Barack Obama made his first formal appearance as US president on Wednesday at a traditional post-inauguration prayer service presided over by an ecumenical assembly of religious leaders that included three rabbis.
Civil rights activist Rabbi David Saperstein, head of the Religious Action Center of Reform Judaism and a Washington power player, began his reading of Psalm 121 in Hebrew, then went on to recite in English, "I lift up my eyes to the mountains."
Obama sat in the front row flanked by his wife, Michelle, and Vice President Joe Biden and his wife, Jill. The new president looked pensive throughout the 90-minute service, but flashed a broad grin and clapped when Protestant minister Sharon Watkins - the first woman to deliver the sermon at the national prayer service - addressed Michelle Obama as "Madame First Lady."
Watkins appealed for generosity and "neighborly" relations among Americans and between the United States and the rest of the world. She cited a call by Muslim scholars for finding peace through a common "love of god and love of neighbor," and called on Obama to reason from the center and to draw on his moral "bedrock" in making hard decisions about international affairs and the economy.
"In international hard times, our instinct is to fight, to pick up the sword, to seek out enemies, to build walls against each other, and why not?
"They might just be out to get us. We have plenty of evidence to that fact, and someone has to stand watch," Watkins said. "Mr. President - tag, you're it." Secretary of State-designate Hillary Clinton sat at the end of the front row with former president Bill Clinton, who swayed and sang along with a gospel choir performing the spiritual "He's got the whole world in his hands."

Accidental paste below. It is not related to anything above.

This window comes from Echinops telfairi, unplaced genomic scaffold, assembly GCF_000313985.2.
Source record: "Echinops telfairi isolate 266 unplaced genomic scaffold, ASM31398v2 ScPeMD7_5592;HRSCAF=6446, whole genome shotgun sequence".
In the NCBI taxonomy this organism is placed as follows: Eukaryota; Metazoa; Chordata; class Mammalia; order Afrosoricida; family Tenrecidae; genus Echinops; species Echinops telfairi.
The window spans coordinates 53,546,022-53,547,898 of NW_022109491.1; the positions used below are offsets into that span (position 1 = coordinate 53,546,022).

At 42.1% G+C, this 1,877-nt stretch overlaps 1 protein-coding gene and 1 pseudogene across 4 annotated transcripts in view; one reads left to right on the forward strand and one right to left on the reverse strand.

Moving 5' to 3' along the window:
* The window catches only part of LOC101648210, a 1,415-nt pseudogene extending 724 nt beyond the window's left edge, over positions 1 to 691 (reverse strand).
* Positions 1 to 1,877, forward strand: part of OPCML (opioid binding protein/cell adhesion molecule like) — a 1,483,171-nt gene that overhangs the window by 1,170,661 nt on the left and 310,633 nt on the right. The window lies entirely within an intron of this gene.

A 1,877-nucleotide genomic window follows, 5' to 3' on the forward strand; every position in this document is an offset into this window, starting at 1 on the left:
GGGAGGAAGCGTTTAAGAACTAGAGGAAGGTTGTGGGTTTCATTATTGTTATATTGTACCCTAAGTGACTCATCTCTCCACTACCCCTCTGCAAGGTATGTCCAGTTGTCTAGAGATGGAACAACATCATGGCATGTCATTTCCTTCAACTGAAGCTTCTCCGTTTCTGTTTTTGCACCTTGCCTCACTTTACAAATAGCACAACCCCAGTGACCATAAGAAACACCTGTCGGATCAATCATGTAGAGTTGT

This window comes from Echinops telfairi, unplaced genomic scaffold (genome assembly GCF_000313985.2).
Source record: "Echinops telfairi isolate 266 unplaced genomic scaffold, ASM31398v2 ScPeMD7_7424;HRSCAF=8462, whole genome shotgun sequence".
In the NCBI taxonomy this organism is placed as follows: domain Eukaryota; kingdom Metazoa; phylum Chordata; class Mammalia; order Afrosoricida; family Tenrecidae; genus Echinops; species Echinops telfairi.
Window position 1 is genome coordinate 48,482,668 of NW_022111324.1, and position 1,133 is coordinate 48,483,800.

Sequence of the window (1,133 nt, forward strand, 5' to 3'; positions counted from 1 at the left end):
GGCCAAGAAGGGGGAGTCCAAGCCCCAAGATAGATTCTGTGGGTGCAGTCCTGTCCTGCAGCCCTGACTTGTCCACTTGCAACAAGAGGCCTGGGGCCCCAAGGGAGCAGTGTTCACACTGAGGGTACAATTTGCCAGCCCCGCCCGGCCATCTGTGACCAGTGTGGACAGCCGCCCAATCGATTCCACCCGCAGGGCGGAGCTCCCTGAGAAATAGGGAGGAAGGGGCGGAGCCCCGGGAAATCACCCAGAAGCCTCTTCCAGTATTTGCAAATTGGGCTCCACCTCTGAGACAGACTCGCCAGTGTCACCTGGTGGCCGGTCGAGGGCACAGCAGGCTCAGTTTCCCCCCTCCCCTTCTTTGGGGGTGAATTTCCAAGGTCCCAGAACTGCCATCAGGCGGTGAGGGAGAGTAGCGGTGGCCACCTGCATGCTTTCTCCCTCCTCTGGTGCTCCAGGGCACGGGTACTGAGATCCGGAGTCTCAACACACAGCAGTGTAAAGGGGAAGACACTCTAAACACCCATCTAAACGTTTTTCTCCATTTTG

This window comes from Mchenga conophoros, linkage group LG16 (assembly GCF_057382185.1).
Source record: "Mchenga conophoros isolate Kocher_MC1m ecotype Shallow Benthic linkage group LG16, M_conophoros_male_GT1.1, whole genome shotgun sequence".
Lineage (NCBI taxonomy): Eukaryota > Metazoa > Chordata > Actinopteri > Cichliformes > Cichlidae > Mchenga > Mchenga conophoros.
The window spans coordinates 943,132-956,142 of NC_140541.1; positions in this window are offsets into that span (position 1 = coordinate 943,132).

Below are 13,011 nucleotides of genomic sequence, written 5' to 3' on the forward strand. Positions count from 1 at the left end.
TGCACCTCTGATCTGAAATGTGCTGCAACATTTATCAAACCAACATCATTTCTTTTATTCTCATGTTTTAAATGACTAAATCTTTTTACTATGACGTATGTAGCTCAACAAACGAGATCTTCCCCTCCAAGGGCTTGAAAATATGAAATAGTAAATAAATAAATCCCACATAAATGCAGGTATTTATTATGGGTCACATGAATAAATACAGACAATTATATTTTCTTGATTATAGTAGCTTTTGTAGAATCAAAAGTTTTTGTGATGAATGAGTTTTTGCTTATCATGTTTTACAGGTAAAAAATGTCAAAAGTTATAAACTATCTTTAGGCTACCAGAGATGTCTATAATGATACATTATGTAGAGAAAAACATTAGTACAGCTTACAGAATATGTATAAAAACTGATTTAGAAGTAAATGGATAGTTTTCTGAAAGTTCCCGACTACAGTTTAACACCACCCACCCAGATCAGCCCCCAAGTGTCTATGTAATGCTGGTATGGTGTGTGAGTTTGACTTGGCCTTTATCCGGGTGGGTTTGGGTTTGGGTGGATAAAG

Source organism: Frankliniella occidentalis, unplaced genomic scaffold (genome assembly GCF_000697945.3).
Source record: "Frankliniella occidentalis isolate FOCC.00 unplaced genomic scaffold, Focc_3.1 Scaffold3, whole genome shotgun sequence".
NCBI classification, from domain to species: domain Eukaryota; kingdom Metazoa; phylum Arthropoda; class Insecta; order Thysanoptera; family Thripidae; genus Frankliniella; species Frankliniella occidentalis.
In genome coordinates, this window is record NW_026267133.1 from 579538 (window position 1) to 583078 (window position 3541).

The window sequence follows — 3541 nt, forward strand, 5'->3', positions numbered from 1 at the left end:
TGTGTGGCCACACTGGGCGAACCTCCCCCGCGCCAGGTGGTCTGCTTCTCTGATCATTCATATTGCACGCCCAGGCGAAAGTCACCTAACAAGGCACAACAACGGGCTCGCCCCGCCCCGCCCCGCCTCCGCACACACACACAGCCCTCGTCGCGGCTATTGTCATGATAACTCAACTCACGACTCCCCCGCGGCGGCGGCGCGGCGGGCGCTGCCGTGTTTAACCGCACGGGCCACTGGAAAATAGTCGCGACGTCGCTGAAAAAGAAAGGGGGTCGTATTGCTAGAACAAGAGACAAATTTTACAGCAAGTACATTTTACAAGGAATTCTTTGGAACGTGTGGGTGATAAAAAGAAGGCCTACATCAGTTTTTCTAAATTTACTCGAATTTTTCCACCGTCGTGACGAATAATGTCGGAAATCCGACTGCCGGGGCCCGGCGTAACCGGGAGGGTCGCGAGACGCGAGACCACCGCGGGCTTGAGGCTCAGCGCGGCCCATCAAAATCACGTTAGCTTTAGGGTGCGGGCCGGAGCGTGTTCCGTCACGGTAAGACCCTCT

Rev. Samuel T. Lloyd III, the dean of the Washington National Cathedral, opened the service with a nod to Martin Luther King Jr., who delivered his last Sunday sermon - on "Remaining awake through a great revolution" - in the soaring stone building.
Rabbi Jerome Epstein of the United Synagogue of Conservative Judaism, the association of North American Conservative congregations, and Modern Orthodox Rabbi Haskel Lookstein of Congregation Kehilath Jeshurun in New York both participated reading the responsive prayer for the nation.
The Rabbinical Council of America issued a statement frowning on Lookstein's involvement because it contravenes Jewish law prohibiting participation in services held in churches. The organization's executive director, Rabbi Basil Herring, told The Jerusalem Post that the statement had nothing to do with Obama, but was simply a reiteration of principle.
"That's as far as it goes," Herring said.
Lookstein said he felt it was important to make an exception to make sure the Orthodox movement was represented along with the Conservative and Reform movements.
"I felt these were special circumstances to support the new president of the United States," Lookstein told the Post.
Dr. Ingrid Mattson, the president of the Islamic Society of North America, opened the prayer for the nation, which calls on both God and political leaders to "keep this nation under your care."
Her participation stirred controversy because federal prosecutors in Texas have suggested in court documents that her organization - one of America's largest Muslim associations, which trains FBI agents and certifies Muslim chaplains for the military and prisons - had some connection to Hamas funding networks in the US.
The society was never charged with any crime.
Jewish leaders, Bush administration officials and Obama's inaugural committee dismissed the allegation and defended Mattson, who took over the group in 2006, as a respected religious leader with "a stellar reputation."